JWT’s AnxietyIndex is designed as a place to discuss how brands and consumers are responding to the global recession. With daily content updates, AnxietyIndex.com includes contributions from around JWT’s network, offering a truly global perspective.
Ukraine has recently seen revolution, war, terrorism and economic crisis, news that has appeared all over social networks and news feeds—creating a “maximally negative information realm in the Internet,” as this drily humorous case study from AVK’s Kresko brand puts it. And a tide of negative posts and comments on social media only help to trigger feelings of fear and anxiety. So to launch these cookies, the confectionery company positioned them as having an anti-stress effect.
AVK’s humorous “World Web Antistress Project” asked consumers to click to specify their level of irritation, after which they received the “required dose” of positive content (dog videos, etc.) as a remedy. An Antistress Project Twitter account communicates with users directly and reinforces their feeling of annoyances, but offering a solution. According to the video, more than 30,000 users had engaged with the project in its first two weeks, and the brand had collected more than 5,000 likes. There’s always a place for good feelings and emotions—although giving freebies or discounts to the most irritated or anxious consumers could have helped boost the positivity factor.
Brazilian capital São Paulo is infamous for its traffic: Traffic jams on Friday evenings can stretch for many miles. What’s worse, given the Brazilian media’s propensity to focus on dramatic, gory stories, many drivers are bombarded with bad news along the way, only compounding the headache. So for one day, Advil stepped in to help reduce the pain of the commute by lightening drivers’ moods.
The painkiller brand partnered with Metro, one of the city’s largest daily papers, to create a cover that showcased positive stories. The biggest headline announced that the city’s famous and much-loved Ibirapuera Park would be staying open for a full 24 hours. On page 2, an Advil ad asked, “Did you feel like you didn’t have a headache on the first page?”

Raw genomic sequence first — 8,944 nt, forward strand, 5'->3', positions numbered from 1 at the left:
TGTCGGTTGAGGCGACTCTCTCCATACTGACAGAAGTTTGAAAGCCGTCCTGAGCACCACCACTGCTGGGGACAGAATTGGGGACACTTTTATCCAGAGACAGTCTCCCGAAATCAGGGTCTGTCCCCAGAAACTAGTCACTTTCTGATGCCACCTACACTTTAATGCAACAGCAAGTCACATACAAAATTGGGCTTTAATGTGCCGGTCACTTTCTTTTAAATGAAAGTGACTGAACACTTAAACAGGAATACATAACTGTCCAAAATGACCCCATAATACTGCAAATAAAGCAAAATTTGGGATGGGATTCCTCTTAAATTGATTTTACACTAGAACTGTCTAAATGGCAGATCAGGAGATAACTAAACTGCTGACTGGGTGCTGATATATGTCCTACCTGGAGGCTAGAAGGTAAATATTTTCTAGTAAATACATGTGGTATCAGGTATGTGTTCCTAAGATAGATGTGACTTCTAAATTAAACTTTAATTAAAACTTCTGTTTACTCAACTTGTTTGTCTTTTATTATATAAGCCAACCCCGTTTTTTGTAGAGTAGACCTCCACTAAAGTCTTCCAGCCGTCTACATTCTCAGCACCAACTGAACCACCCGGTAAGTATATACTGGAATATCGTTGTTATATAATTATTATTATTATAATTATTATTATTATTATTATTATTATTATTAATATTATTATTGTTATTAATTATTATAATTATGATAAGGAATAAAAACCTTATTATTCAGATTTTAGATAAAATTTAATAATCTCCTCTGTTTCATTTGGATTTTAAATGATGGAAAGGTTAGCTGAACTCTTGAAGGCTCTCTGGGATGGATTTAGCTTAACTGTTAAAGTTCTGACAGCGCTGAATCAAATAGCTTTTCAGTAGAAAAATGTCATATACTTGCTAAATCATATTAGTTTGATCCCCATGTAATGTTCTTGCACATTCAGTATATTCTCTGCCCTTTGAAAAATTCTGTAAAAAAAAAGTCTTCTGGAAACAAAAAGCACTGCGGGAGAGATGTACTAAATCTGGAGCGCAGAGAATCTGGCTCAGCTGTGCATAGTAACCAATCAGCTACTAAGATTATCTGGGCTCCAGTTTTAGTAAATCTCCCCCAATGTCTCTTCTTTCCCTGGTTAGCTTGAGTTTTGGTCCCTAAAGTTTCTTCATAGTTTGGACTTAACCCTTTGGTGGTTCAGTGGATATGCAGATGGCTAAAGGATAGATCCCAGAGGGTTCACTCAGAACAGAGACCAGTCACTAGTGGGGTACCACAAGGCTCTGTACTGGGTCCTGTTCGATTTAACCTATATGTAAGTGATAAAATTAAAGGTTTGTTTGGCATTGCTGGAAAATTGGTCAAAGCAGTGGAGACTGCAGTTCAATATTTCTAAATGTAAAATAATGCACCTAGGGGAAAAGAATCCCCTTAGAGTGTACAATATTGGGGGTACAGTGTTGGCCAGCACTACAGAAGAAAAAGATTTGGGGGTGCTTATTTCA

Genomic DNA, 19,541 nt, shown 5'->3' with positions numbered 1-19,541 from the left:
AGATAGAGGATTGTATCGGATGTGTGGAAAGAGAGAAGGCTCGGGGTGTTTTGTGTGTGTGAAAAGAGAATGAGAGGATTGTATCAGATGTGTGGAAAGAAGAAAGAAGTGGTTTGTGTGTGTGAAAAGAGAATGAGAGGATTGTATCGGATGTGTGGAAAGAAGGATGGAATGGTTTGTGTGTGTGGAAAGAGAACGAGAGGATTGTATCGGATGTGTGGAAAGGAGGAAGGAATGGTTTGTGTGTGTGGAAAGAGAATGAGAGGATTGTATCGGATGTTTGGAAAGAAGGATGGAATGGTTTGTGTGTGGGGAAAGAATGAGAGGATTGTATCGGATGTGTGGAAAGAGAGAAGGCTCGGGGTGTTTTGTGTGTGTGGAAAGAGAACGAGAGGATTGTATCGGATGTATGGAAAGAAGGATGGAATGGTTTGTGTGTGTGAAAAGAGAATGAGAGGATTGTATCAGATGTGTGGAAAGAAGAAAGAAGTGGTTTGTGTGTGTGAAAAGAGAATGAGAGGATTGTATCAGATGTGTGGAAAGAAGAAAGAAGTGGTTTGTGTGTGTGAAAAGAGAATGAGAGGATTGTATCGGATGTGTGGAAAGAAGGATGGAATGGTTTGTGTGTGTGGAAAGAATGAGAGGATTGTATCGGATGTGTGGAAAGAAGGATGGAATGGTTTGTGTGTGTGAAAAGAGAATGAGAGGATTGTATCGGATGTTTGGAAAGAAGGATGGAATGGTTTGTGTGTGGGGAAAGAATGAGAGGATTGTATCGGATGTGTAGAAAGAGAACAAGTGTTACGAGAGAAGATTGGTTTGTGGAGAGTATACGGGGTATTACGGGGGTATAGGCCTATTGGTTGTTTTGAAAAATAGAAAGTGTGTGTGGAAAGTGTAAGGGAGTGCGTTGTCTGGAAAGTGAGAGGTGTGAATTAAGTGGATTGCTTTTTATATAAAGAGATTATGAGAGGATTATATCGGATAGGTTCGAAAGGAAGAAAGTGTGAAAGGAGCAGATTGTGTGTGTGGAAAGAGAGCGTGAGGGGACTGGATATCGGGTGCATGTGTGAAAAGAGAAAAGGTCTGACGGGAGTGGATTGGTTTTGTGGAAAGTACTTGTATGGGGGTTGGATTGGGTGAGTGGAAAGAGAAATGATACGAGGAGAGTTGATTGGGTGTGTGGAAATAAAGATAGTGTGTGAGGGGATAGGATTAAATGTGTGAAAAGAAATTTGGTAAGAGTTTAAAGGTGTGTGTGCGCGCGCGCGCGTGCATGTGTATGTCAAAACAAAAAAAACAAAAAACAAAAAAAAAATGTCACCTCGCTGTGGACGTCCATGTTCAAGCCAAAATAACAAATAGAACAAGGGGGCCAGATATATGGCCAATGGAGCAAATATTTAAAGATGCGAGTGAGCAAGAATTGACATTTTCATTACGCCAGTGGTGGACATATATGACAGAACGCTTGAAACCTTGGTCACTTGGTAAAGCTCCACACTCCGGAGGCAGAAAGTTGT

Several other brands have focused campaigns around upbeat news, including LG and Tropicana, which sponsored a Good News section on The Guardian’s site. And we’ve written about campaigns that have focused on easing anxiety for commuters in New York (also Tropicana) and Bogotá (Coca-Cola). Advil brought these themes together nicely. The brand also addresses The Super Stress Era, one of JWTIntelligence’s 10 Trends for 2013: As stress becomes a more pressing health concern, we’ll see brands and governments ramping up efforts to help prevent and reduce it.
With stress spiking and happiness a hot topic, as cited in our 10 Trends for 2013, we’ll see more marketers emphasizing themes of stress relief as a way to boost happiness. In 2011, we highlighted Hanes’ message that consumers could de-stress by de-cluttering their underwear drawers. Now Ikea is tapping into this idea in a U.K. and Ireland campaign for its storage and organizational systems: A commercial beautifully creates the anxiety-provoking atmosphere of an uber-cluttered home, with piles and piles of stuff keeping a young couple apart—until their place is transformed into an organized ideal. The tagline: “Make Room for Your Life.”
Happiness guru Gretchen Rubin (The Happiness Project) is currently promoting a similar theme in her latest book, Happier at Home, which outlines a yearlong guide to improving one’s home and, as a result, one’s quality of life. While the Ikea scenario is an exaggerated one, most of us can easily imagine feeling happier if only the mess at home could be sorted out.